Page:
All of these, happening at once, represent a flowering of our democracy anew. Unfortunately, politicians, particularly state governors, remain the cog in this wheel of national progressive efforts towards better quality elections and their outcomes in Nigeria. Indeed, unless all well-meaning Nigerians do rise up against many governors’ creeping attempt to shut down the democratic space all together, the efforts of the rest of us will come to naught.

Through various undemocratic strategies, governors are taking steps to constrict the democratic space in their states. One such strategy is for governors to ban the use of public facilities in the state. Early last month for example, Governor Nyesom Wike of Rivers State signed Executive Order 21 which prohibits the use of public schools for political parties without approval from the Ministry of Education and a payment of N5million “caution fees”. State governments in Abia, Ebonyi and elsewhere have enacted similar laws in their domains.

In other cases, governors have imposed “fees” on campaign billboards and posters, or have had the campaign materials of opponents removed on grounds they are illegal, as reportedly happened in Edo State. In Gombe, the campaign office of the opposition Peoples Democratic Party (PDP) in the state was demolished altogether, allegedly on the orders of the ruling All Progressives Party (APC) government. Yet, in in Kaduna, Zamfara and Rivers, hoodlums and thugs allegedly disrupted the political proceedings of opposition parties, or even of opponents within the same party resulting in reported cases of injuries and even death.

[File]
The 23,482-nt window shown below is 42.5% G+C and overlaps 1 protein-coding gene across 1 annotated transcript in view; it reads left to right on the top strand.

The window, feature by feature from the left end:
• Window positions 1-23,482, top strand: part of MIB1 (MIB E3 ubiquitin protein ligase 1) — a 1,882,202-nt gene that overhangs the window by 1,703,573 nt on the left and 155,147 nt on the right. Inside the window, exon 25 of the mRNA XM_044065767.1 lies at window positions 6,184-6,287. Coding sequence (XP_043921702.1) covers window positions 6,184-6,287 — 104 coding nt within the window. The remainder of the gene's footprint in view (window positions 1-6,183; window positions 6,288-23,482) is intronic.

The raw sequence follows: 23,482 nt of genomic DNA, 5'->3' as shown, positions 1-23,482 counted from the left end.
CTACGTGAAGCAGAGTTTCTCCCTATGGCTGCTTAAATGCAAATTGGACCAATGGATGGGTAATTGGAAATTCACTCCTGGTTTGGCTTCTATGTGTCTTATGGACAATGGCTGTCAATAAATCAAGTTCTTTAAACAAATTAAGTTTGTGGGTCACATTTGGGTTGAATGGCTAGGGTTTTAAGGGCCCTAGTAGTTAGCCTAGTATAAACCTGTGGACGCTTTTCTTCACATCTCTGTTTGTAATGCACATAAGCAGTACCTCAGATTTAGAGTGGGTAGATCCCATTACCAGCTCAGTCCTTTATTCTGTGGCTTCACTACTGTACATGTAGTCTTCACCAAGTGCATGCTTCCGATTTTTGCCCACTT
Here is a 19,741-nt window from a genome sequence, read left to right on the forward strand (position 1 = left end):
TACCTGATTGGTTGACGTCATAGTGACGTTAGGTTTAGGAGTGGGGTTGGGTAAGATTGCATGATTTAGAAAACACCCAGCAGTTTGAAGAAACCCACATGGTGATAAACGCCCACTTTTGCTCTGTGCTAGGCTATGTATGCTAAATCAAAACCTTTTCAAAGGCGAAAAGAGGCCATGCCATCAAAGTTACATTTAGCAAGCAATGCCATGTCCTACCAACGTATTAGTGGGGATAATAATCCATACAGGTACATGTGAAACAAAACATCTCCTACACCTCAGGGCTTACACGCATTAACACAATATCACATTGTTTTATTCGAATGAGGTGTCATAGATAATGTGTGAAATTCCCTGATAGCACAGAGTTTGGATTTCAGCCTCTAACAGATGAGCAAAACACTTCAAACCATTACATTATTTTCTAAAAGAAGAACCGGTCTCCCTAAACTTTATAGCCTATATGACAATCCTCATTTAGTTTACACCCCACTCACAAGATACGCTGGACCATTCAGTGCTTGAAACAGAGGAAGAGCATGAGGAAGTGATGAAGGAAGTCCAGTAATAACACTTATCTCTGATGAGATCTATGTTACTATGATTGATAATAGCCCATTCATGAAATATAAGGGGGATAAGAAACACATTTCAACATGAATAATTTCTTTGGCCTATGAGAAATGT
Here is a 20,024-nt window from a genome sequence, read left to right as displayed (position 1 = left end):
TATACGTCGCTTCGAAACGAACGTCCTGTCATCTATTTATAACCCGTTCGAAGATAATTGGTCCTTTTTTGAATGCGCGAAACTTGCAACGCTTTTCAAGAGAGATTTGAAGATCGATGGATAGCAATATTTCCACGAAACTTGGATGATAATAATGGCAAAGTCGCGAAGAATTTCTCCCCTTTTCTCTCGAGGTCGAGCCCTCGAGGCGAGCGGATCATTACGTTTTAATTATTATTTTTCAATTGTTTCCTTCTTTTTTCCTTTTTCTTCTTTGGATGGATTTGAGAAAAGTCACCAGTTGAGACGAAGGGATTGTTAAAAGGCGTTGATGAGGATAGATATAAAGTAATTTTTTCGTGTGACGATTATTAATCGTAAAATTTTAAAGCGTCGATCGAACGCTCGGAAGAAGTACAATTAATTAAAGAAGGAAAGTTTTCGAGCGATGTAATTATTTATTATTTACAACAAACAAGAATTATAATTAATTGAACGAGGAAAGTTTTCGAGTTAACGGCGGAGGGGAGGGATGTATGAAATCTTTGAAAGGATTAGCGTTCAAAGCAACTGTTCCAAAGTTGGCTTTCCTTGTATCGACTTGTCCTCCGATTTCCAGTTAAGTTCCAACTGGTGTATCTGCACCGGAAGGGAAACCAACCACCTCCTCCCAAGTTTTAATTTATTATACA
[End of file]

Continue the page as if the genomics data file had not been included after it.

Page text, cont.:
Daily Trust views these developments with serious concern. The laws and fees are ostensibly enacted to regulate the conduct of campaigns, but which critics, with considerable justification, allege are designed to shut out opposition actors from the process entirely. In this sense, these developments simply represent a ban and a fine on democracy itself. Public spaces such as schools are used for political activities the world over. Concerns about the safety of infrastructure in schools and other public facilities are real, given the generally rowdy nature of campaign proceedings in the country. But it is also true that rules enacted to ensure their safety only work against opposition politicians, and since all politics is local, these developments could easily degenerate into violence in ways that could bring the entire process down.

Several prominent politicians have spoken out against this, but they have generally done so in an attempt to trade blames, when in fact all parties are in on the game. We call on all governors to desist from these authoritarian tactics taken straight out of the playbook of Nigeria’s long-forgotten military governments. Governors must realize that it is in their own best interest to ensure that the democratic space—local and national—is open enough to ensure the free participation of all. Afterall, in a democracy, today’s government is tomorrow’s opposition, and in politics as in all of life, what goes around comes around.

VERIFIED: It is now possible to live in Nigeria and earn salary in US Dollars with premium domains, you can earn as much as $12,000 (₦18 Million).
Click here to start.